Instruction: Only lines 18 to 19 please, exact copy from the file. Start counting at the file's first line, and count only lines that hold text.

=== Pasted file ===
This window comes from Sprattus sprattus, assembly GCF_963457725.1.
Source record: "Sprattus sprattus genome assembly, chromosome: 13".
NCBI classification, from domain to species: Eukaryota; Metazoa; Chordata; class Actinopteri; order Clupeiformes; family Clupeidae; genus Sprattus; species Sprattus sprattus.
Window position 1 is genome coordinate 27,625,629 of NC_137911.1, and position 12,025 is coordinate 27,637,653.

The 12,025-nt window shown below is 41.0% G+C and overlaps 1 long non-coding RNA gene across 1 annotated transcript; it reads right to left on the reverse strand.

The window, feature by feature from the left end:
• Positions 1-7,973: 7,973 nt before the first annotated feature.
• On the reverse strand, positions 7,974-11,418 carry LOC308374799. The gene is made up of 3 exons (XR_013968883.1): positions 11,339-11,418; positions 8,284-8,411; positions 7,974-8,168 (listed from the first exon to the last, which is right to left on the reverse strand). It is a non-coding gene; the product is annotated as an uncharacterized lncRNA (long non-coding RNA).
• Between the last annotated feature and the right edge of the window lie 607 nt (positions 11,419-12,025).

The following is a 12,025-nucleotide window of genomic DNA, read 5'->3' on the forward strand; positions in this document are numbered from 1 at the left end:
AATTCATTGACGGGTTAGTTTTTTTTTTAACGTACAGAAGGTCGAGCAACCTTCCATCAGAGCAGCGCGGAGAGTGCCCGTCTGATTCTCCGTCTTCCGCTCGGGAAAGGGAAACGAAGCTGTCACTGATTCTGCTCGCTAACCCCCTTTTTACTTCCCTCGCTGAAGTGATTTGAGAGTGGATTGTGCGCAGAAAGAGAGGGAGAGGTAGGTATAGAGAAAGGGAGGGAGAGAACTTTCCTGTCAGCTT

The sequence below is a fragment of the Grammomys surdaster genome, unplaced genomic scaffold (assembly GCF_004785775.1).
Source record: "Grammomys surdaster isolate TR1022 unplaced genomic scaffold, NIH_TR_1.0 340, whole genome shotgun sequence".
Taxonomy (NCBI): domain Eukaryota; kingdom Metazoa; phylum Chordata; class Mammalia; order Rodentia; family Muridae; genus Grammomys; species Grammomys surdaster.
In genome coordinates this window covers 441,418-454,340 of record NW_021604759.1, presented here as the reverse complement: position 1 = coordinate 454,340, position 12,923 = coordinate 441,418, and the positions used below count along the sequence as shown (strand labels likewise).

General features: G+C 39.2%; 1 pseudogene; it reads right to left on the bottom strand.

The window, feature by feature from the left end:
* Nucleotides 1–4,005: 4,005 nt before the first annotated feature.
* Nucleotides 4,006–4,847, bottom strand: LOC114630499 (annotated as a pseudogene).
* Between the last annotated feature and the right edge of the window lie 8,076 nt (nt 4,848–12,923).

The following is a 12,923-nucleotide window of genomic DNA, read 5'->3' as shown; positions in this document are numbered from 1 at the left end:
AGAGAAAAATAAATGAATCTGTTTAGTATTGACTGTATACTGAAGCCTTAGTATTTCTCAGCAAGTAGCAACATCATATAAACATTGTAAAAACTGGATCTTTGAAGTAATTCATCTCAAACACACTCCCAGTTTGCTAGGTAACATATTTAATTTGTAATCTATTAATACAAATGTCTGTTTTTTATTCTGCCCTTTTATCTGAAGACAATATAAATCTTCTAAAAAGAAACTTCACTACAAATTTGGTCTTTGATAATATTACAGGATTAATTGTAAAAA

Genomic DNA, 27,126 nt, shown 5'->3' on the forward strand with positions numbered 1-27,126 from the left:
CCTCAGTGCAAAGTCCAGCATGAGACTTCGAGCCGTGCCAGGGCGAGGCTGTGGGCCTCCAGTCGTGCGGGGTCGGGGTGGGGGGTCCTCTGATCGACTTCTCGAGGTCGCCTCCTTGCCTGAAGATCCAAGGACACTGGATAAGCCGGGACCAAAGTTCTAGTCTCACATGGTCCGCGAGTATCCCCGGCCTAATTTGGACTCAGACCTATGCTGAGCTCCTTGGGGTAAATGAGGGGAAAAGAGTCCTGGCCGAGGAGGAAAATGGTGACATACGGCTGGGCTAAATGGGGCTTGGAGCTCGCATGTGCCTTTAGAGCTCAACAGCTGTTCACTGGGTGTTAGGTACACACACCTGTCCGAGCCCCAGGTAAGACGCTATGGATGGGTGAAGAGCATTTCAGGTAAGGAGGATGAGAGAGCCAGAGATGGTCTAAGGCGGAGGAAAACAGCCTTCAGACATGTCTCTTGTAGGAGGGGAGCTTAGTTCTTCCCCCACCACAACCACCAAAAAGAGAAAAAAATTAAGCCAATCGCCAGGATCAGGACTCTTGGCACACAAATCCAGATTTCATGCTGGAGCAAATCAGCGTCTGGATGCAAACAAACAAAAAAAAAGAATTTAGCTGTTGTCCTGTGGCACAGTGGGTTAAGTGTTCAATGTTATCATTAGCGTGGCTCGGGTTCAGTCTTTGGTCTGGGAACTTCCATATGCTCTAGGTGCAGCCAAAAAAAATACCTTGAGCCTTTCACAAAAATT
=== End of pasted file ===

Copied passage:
* Nucleotides 1–4,005: 4,005 nt before the first annotated feature.
* Nucleotides 4,006–4,847, bottom strand: LOC114630499 (annotated as a pseudogene).